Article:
Although many may see this as a positive, there are scammers looking to profit off this plan. Remember there is no sign-up required to receive the stimulus check. The process is automatic for all qualifying Americans.

How Will I Be Contacted?

The IRS always contacts taxpayers through traditional mail. Therefore, if you receive a phone call, email or text message from an “IRS official” stating you need to apply or register, it’s likely a scam.

The treasury department makes it clear on their website: “If you receive calls, emails, or other communications claiming to be from the Treasury Department and offering COVID-19 related grants or stimulus payments in exchange for personal financial information, or an advance fee, or charge of any kind, including the purchase of gift cards, please do not respond.”

How Much Will I Receive?

Americans will receive up to $1200 per person in the coming weeks and parents will receive an additional $500 for each child under 17 years of age.

Furthermore, the IRS clarifies that the agency will post any additional information when it’s available at www.irs.gov/coronavirus.

How Will I Get The Stimulus Check?

Those who file their tax returns electronically and provide the IRS with their bank information will likely get their payments earlier via direct deposit. Some 88% of individual returns were filed electronically in 2018.

Individuals who file their tax returns electronically get their payments earlier through direct deposit.

What if I Don’t Have Direct Deposit?

Those who did not provide the IRS direct deposit information on their 2019 or 2018 tax return will get that opportunity in a new government online portal. This way, citizens won’t have to wait for the check in the mail.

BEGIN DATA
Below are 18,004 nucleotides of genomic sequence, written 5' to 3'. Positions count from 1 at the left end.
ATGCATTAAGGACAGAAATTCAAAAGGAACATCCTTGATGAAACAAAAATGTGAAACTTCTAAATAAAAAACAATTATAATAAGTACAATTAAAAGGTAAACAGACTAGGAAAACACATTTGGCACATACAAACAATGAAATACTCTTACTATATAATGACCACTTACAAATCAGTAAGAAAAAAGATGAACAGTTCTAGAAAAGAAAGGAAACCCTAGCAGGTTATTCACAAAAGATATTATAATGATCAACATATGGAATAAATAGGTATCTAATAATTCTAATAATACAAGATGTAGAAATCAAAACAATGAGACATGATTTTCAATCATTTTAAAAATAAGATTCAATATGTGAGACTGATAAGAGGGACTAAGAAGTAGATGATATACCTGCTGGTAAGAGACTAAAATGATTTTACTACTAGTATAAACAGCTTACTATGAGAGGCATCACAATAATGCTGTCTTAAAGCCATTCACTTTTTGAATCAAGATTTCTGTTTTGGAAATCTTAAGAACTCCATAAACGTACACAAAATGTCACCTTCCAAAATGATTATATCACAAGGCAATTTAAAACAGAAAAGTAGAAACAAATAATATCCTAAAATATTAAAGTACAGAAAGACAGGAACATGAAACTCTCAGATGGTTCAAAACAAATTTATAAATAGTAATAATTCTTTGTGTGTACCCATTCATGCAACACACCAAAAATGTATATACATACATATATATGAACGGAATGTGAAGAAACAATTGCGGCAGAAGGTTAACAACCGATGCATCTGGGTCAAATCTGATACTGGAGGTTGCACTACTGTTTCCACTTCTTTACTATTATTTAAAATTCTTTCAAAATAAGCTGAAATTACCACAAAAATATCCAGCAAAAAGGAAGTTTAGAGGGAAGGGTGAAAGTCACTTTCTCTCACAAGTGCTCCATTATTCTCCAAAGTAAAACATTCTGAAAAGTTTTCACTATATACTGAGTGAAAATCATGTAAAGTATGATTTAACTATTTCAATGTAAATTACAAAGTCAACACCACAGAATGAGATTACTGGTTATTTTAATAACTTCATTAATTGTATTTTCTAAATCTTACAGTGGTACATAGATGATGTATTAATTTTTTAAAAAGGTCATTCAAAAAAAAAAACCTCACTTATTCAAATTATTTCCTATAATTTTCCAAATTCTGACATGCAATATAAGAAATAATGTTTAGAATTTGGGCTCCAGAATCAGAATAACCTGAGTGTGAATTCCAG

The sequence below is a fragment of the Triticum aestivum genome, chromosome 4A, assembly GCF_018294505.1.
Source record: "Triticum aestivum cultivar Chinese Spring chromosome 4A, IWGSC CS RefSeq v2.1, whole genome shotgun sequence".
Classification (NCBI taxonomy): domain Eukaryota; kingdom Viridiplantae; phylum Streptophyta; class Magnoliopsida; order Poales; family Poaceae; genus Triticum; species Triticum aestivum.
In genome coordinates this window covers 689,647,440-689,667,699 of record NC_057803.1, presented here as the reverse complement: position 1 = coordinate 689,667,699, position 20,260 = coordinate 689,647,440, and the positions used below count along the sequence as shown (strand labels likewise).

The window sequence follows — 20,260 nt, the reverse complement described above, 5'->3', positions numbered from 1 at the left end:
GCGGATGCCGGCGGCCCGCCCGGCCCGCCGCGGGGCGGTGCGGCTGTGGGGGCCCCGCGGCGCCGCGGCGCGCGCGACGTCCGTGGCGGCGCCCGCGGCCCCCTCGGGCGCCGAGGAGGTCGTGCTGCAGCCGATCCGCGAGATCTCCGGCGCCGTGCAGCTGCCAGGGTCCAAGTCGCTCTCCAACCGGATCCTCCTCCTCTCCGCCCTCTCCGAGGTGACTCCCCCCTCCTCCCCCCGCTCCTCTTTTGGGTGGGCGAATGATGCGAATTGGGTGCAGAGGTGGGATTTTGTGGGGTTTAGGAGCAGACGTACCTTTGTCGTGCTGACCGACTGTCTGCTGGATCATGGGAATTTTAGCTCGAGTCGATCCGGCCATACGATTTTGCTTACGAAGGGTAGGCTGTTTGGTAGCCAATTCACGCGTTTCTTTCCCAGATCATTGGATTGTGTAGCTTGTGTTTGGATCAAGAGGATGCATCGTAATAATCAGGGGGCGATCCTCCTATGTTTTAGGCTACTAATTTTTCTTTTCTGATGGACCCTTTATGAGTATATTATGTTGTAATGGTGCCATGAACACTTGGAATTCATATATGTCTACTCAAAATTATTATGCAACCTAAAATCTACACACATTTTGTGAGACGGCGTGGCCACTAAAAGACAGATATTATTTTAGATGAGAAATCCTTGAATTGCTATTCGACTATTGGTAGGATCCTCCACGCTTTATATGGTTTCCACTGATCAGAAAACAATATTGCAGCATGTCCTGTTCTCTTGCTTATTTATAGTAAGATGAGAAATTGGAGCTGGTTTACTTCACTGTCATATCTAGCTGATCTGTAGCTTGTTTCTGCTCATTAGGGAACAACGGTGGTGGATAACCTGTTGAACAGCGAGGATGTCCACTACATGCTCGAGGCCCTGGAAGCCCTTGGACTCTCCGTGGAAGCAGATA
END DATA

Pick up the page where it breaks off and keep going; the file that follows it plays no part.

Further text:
Paper checks are expected to take longer to arrive.

However, details about this online portal have not been released. Until the IRS releases an official web address and further guidance, don’t give out your personal banking information online.

What Types of Scams?

Scammers are taking full advantage of Americans’ financial vulnerability right now.

Details regarding the portal have not been made public, however. So, until the IRS releases more information on the website provided above, don’t give out any personal information.

Scammers target financially vulnerable people the most. The greater the desperation the easier it is to extort and manipulate them.

There have also been reports of fake checks going around. However, if one is informed they have a better chance of not falling victim to these scams.

How Do I Know I’m Being Scammed?

Any and all checks delivered by mail now are scams or fraudulent. It will take the government at least a few weeks to mail out considering the bill was only passed Friday, March 27.

Additionally, any check you receive in the mail that requires online verification or contacting a given number is also fake. Be skeptical of checks for odd amounts of money, specifically checks with a cent amount.

The government stimulus will be for an even amount of money regardless of the amount received.

What Kinds of Scams should I Expect?

Any emails with suspicious links, text messages or even voice messages you receive regarding payment is probably a social engineering scam. If you receive an email that fits the description above, don’t open anything. Simply file a complaint with the FBI or Federal Trade Commission.

This applies to businesses as well. If you are working remotely and find yourself reading an email regarding the stimulus check, contact your IT department immediately. It is always better to be safe than sorry.    

According to CNBC report, coronavirus phishing scams are rising.

The Federal Trade Commission and Federal Deposit Insurance Corp. issued warnings for Americans to be keep aware of cybercriminals who attempt to steal form users with COVID-19 related content.

Scammers work best when they hide behind legitimacy. Therefore, they use headlines, current events, trends and personal information to trick victims into giving up valued information.

Stoking fear and uncertainty is a tried and true method of manipulating a victim. Capitalizing on ignorance is the best method.

Those who don’t keep up with the news or are unclear about the specifics of the stimulus plan passed by President Trump’s administration are likelier to make a mistake than those who aren’t.

What Do These Attacks Look Like?

Scammers launch phishing attacks, through email and text to take advantage of those who have received checks. Often, these messages appear authentic, usually with a call-to-action such as “download our guide to using check” or “Get your money now, click here.”